It’s Thursday night at Oskar Blues Brewery on the outskirts of Brevard, a tidy little town with an apple-pie perfect main street in the Blue Ridge Mountains of North Carolina. Matt Hartell, as tall as his southern drawl is thick, pulls up a bar stool for a cold one following our two-hour mountain bike trek through the Dupont forest. A punk-bluegrass quintet from Kansas blasts out a raucous set from a compact stage at the other end of the room next to windows overlooking a warehouse full of gleaming steel fermentation tanks that produce 135,000 barrels of beer annually.
“Back in its prime, the local pulp mill made paper for bibles and rolling papers,” says Hartell, summing up the big industry roots of Brevard and laughing at this juxtaposition of the pious and profane.
Brevard is a 2 ½ hour drive west of Charlotte, a growing metropolis where the legacy of the late firebrand evangelist Billy Graham lives alongside NASCAR fever. But it could be a world away. Out here in this little slice of the Appalachian Mountains, it’s all about hoppy brews, mountain biking and bluegrass.
In 2002, the Ecusta pulp mill, a bedrock Brevard employer, shut down for good in the same year that chemical conglomerate Dupont announced the closure of its x-ray film plant between Brevard and Hendersonville. It was a double economic whammy, but the region received a massive endowment of forested land formerly owned by Dupont, which the state had begun acquiring in 1995. Today Dupont State Recreational Forest Park totals nearly 4,500 hectares of rugged bedrock outcrops and hardwood forest, bisected by the cascades and bends of Little River. Dupont also has more than 120 kilometres of hiking and biking trails that Hartell knows as intimately as the lines on his palms.
Two years ago, he relocated back to his native North Carolina with his wife and young family after spending the better part of 15 years growing an adventure tourism company in Guatemala. He landed in Brevard, after accepting a dream job planning biking events and tours at REEB Ranch, a former dairy farm snuggled against the border of the Dupont forest owned by Dale Katechis, founder of Colorado-based Oskar Blues Brewery, which is one of the largest craft brewers in the United States. Katechis bought the ranch in 2011, and transformed it into a mountain biking retreat, concert venue and a place to showcase one of his side projects — the boutique bike-manufacturing firm REEB Cycles. Katechis also wanted a piece of the region’s rich craft brew scene (in case you haven’t figured it out yet, REEB is beer backwards), so he opened this brewery on the outskirts of Brevard in 2012, a year after buying the dairy farm.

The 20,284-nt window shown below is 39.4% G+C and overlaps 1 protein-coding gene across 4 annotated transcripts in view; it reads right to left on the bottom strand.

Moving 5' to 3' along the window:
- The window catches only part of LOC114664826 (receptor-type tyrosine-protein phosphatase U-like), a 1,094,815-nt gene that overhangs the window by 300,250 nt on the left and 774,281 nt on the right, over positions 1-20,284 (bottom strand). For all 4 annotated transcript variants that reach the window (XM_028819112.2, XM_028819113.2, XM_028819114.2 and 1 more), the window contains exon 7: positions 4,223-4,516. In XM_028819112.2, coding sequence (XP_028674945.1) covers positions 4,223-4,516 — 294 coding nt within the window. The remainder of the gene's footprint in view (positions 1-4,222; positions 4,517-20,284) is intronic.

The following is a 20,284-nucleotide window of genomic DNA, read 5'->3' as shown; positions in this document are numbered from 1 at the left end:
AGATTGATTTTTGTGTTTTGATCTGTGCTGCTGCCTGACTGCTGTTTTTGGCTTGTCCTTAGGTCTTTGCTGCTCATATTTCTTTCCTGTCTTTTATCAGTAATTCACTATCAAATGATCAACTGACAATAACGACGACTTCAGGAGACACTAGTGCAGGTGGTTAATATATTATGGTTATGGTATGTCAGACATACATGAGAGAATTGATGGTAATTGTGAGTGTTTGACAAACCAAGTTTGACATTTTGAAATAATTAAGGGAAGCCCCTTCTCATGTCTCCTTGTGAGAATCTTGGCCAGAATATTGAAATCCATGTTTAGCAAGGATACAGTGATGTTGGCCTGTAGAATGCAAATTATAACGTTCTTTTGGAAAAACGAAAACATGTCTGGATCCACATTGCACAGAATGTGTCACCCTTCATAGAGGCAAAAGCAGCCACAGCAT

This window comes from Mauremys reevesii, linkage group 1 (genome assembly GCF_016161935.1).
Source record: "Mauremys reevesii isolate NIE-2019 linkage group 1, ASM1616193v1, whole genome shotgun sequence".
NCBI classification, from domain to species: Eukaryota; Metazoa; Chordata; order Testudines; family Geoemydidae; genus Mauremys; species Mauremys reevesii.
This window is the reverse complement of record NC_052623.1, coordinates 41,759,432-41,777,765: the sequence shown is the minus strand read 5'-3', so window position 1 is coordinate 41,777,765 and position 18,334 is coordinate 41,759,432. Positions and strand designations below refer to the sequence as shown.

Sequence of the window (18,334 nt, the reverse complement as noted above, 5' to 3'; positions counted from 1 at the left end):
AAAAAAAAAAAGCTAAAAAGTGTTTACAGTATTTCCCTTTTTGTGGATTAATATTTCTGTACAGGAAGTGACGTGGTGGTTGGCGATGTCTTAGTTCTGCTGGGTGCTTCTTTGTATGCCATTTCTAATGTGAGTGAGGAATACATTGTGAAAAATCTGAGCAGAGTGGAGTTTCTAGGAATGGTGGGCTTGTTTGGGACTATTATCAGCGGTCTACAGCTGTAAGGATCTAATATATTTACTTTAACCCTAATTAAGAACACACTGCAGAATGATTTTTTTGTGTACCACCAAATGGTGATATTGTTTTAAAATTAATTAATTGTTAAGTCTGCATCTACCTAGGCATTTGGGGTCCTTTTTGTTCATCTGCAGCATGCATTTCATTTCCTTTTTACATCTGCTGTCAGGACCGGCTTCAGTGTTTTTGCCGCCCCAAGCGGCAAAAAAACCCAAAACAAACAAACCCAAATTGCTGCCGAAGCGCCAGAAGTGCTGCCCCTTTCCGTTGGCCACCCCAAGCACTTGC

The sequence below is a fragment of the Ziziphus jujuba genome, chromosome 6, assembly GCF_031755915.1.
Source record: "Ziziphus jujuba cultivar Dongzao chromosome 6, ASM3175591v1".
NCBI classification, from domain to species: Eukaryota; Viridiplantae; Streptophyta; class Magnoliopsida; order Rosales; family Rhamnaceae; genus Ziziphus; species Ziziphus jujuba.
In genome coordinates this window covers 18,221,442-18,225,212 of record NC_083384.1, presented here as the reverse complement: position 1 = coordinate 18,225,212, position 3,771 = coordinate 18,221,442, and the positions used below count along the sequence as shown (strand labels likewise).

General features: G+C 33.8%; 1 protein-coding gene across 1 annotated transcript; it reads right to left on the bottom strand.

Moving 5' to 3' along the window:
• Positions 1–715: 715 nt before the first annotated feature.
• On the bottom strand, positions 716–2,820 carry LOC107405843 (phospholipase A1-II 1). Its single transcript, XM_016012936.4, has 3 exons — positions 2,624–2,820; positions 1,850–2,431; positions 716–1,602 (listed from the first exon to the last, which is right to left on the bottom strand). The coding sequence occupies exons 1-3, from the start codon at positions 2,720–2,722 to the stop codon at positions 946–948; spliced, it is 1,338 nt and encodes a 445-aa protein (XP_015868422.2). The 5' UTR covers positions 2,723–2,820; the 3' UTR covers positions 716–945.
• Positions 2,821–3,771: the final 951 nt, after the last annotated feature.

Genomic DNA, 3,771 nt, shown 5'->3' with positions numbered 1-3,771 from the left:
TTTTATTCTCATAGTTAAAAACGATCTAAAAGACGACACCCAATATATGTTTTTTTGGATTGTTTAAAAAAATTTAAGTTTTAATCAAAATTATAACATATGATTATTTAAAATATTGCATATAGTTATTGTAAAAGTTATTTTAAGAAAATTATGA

“Dale came here to ride and he just fell in love with the area,” Hartell says.
Dupont forest is one reason Brevard is on the outdoor adventure map. The other is Pisgah National Forest. This 65,000-hectare biking, hiking, paddling and rock climbing playground is home to America’s first school of forestry, the Biltmore Forest School, and more than 270 kilometres of trails. A chunk of this protected Blue Ridge Mountain wilderness stretches from Brevard 50 kilometres northeast to Asheville, a distance that could be covered in a day by an energetic trail runner or hiker.
Asheville is Brevard’s older, larger and slightly more polished Appalachian sibling. This city of 90,000 has always marched to a unique rhythm, thanks to a refreshing mountain setting that has long attracted refugees from the sweltering and crowded cities of the American southeast. The 3,500-kilometre-long Appalachian Trail passes through Asheville as does the French Broad River, a paddler’s and summertime tuber’s dream. Every autumn, diverse forests of oak, maple, sassafras, hickory, sourwood, black gum and other species turn ablaze in orange, red and yellow, attracting leaf peepers by the thousands. George Washington Vanderbilt II, youngest son of industrialist William Henry Vanderbilt, was one of them. He started decamping to Asheville in the 1880s, and was so enamoured with the climate and scenery that he decided to break ground on what he purportedly dubbed his “little mountain escape.” Completed in 1895 and at nearly 180,000-square-feet, Vanderbilt’s humble retreat, known as Biltmore Estate, is an ode to America’s Gilded Age that wouldn’t be out of place in France’s Loire Valley. It is the largest privately owned residence in the United States and one of Asheville’s enduring tourist attractions.